Baby, I Don’t Care. (The Rise And Fall Of An Unsigned Band – Pt 1)

I bought my first Drum kit when I was 16 from a guy wearing a Transvision Vamp t-shirt.

I was educated in music by my uncle Brian, a man only 7 years my senior. In the 80’s I was listening to The Police, Big Country, U2 and The Beatles. Particular attention was to be paid to the drummers of these bands, at the strict instruction of uncle Brian (an aspiring drummer himself.)

Stewart Copeland was my favourite. I listen still to The Police back catalogue with amazement at some of his genius. Anyone who wants to hear the drums played properly should invest time in Stewart Copeland.

Mark Brzezicki was of a similar, but less polished ilk. Some of the drumming on the live album, ‘Without The Aid Of A Safety Net’, is outstanding. Spotify it. I went to see them in a little club in Manchester 2 years ago (obviously without the legendary Stuart Adamson) and he’s still a drummer with great style and panache. I was lucky enough to meet him that night, and I’m pleased to report that he’s a lovely, accommodating man to boot… I didn’t ‘boot’ him. I mean ‘as well’.

Ringo Starr, in my opinion, is a vastly underrated drummer. Yes, they had their simple, jangly songs at times, but listen to the majority of Abbey Road, Sergeant Peppers, or The White Album and you’ll find some complex and technically difficult drum lines.

However, U2 were (and are) my favourite band. Anyone who has heard any of my drumming would be able to tell that I took the easy option in the battle of Larry Mullen vs Stewart Copeland to be my model drummer. Larry Mullen is an engine, a metronome and an inspirational drummer.


In the summer of 1993 I got my first job as a glass collector at The Mossend Brewers Fayre. I was there purely for the entertainment of the older staff. Many, many practical jokes were played on me, I’m only wee now and I was a lot wee-er then. One example is being asked to count the matches in the cellar because the auditors were coming the next day. I went into the dry store and reported back dutifully “There are 94 boxes of matches in the cellar, Mark!” To which Mark replied “Yes. This is good and well. However, the matchboxes say on them ‘Average 50 matches’. We need to know if there’s an average of 50 matches per box. Off you pop. There’s a good lad.”… I went.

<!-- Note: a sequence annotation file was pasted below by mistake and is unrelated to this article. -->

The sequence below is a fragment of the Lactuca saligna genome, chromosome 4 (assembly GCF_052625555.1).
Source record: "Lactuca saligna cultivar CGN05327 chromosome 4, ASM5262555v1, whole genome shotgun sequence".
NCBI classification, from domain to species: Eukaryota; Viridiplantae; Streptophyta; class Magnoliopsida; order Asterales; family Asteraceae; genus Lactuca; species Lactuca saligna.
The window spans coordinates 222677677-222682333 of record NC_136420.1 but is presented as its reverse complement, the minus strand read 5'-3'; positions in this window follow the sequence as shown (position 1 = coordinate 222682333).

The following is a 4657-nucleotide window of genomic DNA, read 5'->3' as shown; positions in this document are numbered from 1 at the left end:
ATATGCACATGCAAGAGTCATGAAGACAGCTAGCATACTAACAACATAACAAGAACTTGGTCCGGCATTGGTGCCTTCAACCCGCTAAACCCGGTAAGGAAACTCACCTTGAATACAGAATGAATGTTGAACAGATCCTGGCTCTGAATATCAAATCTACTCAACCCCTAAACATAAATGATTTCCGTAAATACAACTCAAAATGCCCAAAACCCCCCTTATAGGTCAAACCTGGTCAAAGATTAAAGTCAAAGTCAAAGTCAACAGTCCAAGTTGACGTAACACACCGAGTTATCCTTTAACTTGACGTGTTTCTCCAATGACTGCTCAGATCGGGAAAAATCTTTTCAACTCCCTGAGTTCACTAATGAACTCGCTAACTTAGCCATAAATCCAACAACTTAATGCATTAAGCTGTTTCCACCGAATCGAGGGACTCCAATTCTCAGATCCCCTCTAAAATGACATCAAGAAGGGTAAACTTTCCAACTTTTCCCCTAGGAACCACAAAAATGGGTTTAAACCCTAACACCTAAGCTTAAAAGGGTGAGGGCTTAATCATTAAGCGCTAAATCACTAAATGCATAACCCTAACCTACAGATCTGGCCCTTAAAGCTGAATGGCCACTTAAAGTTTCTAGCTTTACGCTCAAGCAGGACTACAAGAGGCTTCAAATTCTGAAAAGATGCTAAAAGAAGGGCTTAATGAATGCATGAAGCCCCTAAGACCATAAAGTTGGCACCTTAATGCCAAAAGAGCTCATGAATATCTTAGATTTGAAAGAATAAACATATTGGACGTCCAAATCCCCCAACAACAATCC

Still, months of wages were saved in order to buy my first drum kit. Saturday shifts 1-10, Sunday shifts 12-9, 2 nights in the week 5-12. After all, I NEEDED a drum kit.

Do you remember ‘Loot’?

That was before yer internet. A yellow paper filled with ads selling anything from record players to walkmans, laser discs to cars. An eBay in paper form. That’s where the drum kit lay. Somewhere in Glasgow, a Transvision Vamp fan realised his dream of being the next… Transvision Vamp drummer, was just pie in the sky.

Bold uncle Brian arranged for us to take a look at the kit at his house. A 5 piece Pearl kit, immaculate condition, black and chrome finish. £250.


I practised in my room at home, playing along to Achtung Baby, The White Album and Crowded House’s Together Alone. (I still lived with my Mum and Dad. My Mother is now deaf in one ear. Reports that excessive drumming by me, and my 2 brothers thereafter, caused this affliction are unconfirmed.) I felt that I took to drumming quite naturally. I’d been playing ‘pillow drums’ for years, after all. Transferring this to a real drum kit didn’t appear to be too difficult. Except for the feet. I had an initial problem with my feet.

After months and months of practice and having mastered my own inimitable version of ‘Everybody’s Got Something To Hide ( Except For Me And My Monkey)’, I decided I needed diversity.

I decided I needed a band…


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